A quick Google search on lighthouses reveals some interesting trivia: Lighthouses have been around since ancient Egypt; here in the U.S., lighthouse keeping was one of the first government jobs available to women; and in the 1700s, fog was not signaled with a horn, but by a canon blast. Along with warning of foggy conditions and other potential dangers, a lighthouse is, of course, a navigational aid — a tower and beacon illuminating the waterways and serving as a vital reference point.
Supply chain leaders could also benefit from this kind of illumination, as corporations around the world struggle with issues including the labor shortage, rapidly advancing technologies, complex trade challenges, and smarter and more demanding customers. In fact, the World Economic Forum (WEF) found that 70 percent of manufacturers can’t get past the pilot phase with their big data, artificial intelligence and additive manufacturing initiatives.
But there is a light in the distance. Last year, the WEF vetted 1,000 manufacturers, eventually selecting the “lighthouses.” WEF describes these advanced factories as those that weather the storm with quick-thinking teams, the fastest shop-floor innovation and effective maximization of fourth-industrial-revolution technologies. These tools are known for fusing the physical, digital and biological worlds.
Lighthouse manufacturers represent diverse industries and geographical locations, and all are sharing their knowledge with others. “These model factories … are starting a unique learning journey that will benefit the production ecosystem,” write authors Enno de Boer, Helena Leurent and Adrian Widmer, in a recent article from McKinsey & Company, which partnered with the WEF on this project. “They are thinking scale, acting agile and resetting the benchmark.”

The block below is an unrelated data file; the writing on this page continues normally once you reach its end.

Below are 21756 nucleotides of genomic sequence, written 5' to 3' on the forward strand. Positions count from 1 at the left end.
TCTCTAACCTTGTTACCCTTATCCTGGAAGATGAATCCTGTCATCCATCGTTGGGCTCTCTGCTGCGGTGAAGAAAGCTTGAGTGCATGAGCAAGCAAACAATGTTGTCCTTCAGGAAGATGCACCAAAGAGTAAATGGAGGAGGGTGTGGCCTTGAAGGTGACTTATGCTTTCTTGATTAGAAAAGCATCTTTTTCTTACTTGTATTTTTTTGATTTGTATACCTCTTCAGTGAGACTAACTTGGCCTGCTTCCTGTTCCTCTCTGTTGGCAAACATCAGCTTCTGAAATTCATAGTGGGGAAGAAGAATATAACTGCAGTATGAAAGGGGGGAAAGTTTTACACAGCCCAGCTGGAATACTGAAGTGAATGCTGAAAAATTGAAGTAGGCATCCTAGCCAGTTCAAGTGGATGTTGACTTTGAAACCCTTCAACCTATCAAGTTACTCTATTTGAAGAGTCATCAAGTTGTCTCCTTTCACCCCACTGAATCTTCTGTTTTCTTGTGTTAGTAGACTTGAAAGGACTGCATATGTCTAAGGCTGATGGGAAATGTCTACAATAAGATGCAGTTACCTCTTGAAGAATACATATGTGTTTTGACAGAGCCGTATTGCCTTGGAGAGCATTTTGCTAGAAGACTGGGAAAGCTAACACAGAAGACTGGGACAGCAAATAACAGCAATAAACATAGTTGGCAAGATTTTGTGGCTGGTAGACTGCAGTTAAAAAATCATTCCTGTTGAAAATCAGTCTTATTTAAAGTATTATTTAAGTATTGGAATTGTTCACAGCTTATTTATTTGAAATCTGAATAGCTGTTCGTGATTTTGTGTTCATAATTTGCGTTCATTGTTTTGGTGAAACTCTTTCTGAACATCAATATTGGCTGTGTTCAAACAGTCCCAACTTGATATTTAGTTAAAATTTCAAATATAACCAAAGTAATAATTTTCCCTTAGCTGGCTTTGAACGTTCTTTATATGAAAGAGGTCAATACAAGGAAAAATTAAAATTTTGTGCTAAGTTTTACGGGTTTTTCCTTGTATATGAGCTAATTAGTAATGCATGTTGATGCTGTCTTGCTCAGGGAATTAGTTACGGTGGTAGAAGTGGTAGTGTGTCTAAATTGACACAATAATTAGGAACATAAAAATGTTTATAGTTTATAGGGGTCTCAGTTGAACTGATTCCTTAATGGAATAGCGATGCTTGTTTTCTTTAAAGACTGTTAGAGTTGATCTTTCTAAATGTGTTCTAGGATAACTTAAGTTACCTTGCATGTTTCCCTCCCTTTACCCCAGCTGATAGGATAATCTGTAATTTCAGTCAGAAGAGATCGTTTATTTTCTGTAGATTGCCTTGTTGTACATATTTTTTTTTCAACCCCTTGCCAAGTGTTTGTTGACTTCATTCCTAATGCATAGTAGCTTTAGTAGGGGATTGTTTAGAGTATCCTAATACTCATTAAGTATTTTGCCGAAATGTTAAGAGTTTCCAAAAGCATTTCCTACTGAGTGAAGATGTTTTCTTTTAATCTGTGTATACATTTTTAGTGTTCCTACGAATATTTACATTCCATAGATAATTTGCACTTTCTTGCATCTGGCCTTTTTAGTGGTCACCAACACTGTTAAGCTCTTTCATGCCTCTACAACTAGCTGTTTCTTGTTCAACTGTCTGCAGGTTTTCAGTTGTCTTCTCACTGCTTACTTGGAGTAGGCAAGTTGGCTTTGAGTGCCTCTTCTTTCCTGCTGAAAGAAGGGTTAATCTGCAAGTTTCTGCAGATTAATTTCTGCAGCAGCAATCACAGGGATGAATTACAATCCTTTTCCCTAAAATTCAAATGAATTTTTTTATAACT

The authors go on to explain that, although most companies appear to be stuck in “pilot purgatory,” when fourth-industrial-revolution innovation is taken beyond the pilot phase, supply chains realize extraordinary efficiency gains and demonstrate how technology can upskill and engage people.
Contrary to prevalent fears over worker displacement, these lighthouse factories are not choosing technology over people. Rather, humans are being trained on less-repetitive, more interesting jobs. Operators now focus on pursuits in which their decision-making skills and flexibility in new situations bring value.
The Association for Supply Chain Management (ASCM) may be brand new, but we have always recognized the importance of corporate transformation via workforce learning and development. To that end, ASCM will continue to offer the industry-leading APICS certifications you have relied on for more than 60 years.
We are also expanding to deliver end-to-end professional development and education through our global network of thought-leadership partnerships and alliances. And our new Supply Chain Learning Center is a centralized hub for education and professional development providing online and on-demand learning opportunities.
Gearing up for the fourth industrial revolution is easier said than done, but these lighthouses are pointing the way. Look to ASCM for the tools you and your workforce need to get there.